Don’t Worry, Be Happy… and Overcome Anxiety.
Do you think of yourself as an anxious person? Perhaps your mother or father suffered from anxiety and maybe a sibling does too. This can lead you to think that anxiety is your lot; you inherited it and therefore there is damn all you can do about it. Well, that isn’t true at all and you are confining yourself to a limiting box if you continue to believe that.
It is true is that a percentage of our experience of anxiety is down to genes – between 30 to 40 per cent of it, no less, is passed down as a family trait. But that just explains how stressful different people find different situations to be and how likely they are to respond with anxiety when they feel they are under threat.
'General anxiety and social anxiety can be managed, once you know how, and the first step is to understand what anxiety does to your body'
So someone with a higher load of genetic anxiety may find talking to people in social situations, having plans changed at the last minute or getting ready to go on holiday much more stressful/threatening than someone with low genetic anxiety. This does not mean you are stuck with it. It means that you especially can benefit from learning smart, doable ways of handling whatever situations are stressful for you.
Yes, your default position may be to feel nervous when you think about giving a presentation, asking the boss for a rise, cooking a meal for guests, or whatever gets your own cortisol soaring, but you can learn tried and tested ways to prevent it escalating and messing up your life.
General anxiety and social anxiety can be managed, once you know how, and the first step is to understand what anxiety does to your body – and your mind. You will be familiar with at least some of the physiological symptoms of anxiety, such as sweating, tightness in the throat or chest, difficulty breathing, nausea, and these can all be explained by the ancient fight-or-flight response – a flooding of the body with stress hormones which girded up our long distant ancestors to fight off physical danger or flee it.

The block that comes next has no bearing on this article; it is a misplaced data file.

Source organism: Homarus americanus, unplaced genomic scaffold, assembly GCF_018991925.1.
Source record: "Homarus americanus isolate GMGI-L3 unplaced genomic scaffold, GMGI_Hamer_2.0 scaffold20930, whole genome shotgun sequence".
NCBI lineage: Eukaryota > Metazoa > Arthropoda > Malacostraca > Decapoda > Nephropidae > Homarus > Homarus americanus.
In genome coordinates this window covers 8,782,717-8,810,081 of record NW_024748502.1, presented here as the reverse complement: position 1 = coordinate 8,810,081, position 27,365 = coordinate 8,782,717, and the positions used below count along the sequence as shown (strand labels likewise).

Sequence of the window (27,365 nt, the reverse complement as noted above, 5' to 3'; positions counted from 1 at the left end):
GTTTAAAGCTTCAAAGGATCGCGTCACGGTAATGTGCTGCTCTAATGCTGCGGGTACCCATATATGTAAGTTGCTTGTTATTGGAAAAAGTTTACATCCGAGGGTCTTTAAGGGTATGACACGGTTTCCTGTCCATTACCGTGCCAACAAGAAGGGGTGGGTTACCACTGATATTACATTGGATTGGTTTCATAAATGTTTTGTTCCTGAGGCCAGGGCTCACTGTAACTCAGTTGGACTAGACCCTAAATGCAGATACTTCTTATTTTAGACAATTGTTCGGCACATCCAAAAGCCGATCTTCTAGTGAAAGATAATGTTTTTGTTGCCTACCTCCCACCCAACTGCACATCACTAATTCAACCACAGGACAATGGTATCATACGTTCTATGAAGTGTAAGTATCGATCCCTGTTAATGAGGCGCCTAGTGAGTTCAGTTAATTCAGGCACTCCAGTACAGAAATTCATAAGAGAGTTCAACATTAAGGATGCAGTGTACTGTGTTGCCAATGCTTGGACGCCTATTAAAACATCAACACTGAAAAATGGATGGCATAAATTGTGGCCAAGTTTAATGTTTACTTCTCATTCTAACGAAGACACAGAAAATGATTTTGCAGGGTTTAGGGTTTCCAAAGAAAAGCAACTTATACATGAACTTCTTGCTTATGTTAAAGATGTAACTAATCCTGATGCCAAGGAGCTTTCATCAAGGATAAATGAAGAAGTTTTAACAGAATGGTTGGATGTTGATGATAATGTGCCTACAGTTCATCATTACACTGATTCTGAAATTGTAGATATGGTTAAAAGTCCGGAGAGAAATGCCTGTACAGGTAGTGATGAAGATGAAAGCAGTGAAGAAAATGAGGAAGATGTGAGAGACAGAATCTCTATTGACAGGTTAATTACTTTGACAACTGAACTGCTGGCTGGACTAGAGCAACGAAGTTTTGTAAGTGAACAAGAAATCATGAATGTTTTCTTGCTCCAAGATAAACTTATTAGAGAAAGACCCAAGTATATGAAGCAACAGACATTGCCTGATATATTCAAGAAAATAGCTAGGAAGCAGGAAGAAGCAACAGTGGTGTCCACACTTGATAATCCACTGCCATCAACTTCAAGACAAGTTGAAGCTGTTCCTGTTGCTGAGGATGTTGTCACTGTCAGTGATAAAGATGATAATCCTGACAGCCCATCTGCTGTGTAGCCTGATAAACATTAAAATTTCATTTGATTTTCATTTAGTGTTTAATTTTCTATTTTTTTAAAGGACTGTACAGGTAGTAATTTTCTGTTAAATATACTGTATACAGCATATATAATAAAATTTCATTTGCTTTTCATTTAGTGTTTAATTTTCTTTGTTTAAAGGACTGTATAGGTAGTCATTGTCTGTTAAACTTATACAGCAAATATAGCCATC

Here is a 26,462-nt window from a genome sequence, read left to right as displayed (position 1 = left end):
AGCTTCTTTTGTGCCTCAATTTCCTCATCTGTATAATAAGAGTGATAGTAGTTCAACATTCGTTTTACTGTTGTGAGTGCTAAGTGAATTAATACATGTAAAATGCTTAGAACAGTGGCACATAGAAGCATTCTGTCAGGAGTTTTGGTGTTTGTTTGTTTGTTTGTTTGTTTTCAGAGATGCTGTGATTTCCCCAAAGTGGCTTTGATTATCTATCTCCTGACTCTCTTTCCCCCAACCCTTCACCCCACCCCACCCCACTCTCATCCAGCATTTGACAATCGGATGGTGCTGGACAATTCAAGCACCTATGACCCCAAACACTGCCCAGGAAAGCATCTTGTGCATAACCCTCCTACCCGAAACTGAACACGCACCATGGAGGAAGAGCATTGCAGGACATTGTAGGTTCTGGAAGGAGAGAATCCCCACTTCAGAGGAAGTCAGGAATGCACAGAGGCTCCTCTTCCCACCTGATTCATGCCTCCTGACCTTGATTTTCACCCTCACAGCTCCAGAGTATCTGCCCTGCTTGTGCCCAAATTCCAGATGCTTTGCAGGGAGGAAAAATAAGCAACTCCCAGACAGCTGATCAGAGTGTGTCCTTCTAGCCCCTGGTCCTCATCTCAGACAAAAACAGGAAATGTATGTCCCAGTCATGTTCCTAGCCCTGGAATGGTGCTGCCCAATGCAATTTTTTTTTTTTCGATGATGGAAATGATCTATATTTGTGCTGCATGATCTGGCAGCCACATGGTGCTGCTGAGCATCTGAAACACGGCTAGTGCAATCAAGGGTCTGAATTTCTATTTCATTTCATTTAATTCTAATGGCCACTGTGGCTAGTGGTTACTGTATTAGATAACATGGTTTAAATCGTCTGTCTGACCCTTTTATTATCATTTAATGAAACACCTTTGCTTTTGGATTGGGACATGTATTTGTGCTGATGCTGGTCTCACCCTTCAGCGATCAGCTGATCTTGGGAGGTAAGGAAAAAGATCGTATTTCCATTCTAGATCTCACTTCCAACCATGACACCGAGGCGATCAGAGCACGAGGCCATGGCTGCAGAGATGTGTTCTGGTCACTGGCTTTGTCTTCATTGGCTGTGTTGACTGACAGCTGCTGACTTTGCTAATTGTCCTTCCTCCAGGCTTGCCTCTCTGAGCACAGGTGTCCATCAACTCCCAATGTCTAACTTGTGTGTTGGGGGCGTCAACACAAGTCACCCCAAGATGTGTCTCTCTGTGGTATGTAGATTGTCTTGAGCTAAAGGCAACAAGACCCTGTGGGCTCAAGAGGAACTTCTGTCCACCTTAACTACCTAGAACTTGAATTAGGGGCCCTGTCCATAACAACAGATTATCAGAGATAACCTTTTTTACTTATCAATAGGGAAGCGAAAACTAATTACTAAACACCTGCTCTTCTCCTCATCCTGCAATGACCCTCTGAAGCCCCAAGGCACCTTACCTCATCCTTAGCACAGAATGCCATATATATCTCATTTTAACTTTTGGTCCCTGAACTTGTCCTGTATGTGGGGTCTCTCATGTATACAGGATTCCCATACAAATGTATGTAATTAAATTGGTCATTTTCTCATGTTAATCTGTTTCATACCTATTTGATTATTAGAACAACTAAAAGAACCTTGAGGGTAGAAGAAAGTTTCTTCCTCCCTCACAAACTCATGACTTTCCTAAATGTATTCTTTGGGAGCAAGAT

'You are not an anxious person. You are a person who can be hit by anxiety'
The same response occurs today, even though what we find threatening is more often psychological. If we could do something active to deal with it, the anxiety would dissipate. But, unfortunately, our thinking brains tend to barge their way into the picture and come up with frightening scenarios that ramp up the anxiety instead, sometimes to panic attack proportions.
That doesn’t have to happen. You can learn to recognise and treat the rising feeling of anxiety in such situations as a helpful warning sign to apply your anxiety management techniques. Some people get back ache when they are over-stressed; some people come out in spots; you experience anxiety – they are all just like satnav signals telling you to stop, recalculate and get going calmly down the right road again.
You are not an anxious person. You are a person who can be hit by anxiety – and can learn to handle it. And the more you do something different successfully in those stressful situations, the more your brain learns to expect to cope. In effect, then, you can learn to outwit your own genes.
Denise Winn is a journalist, editor and author specialising in psychology – who has also practised as a Human Givens therapist since 2000. For over 25 years she was a regular contributor at different times for the Sunday Times, Observer, Guardian, Independent, and Daily Mail. She is also an experienced trainer, having taught courses on different topics for over 30 years.
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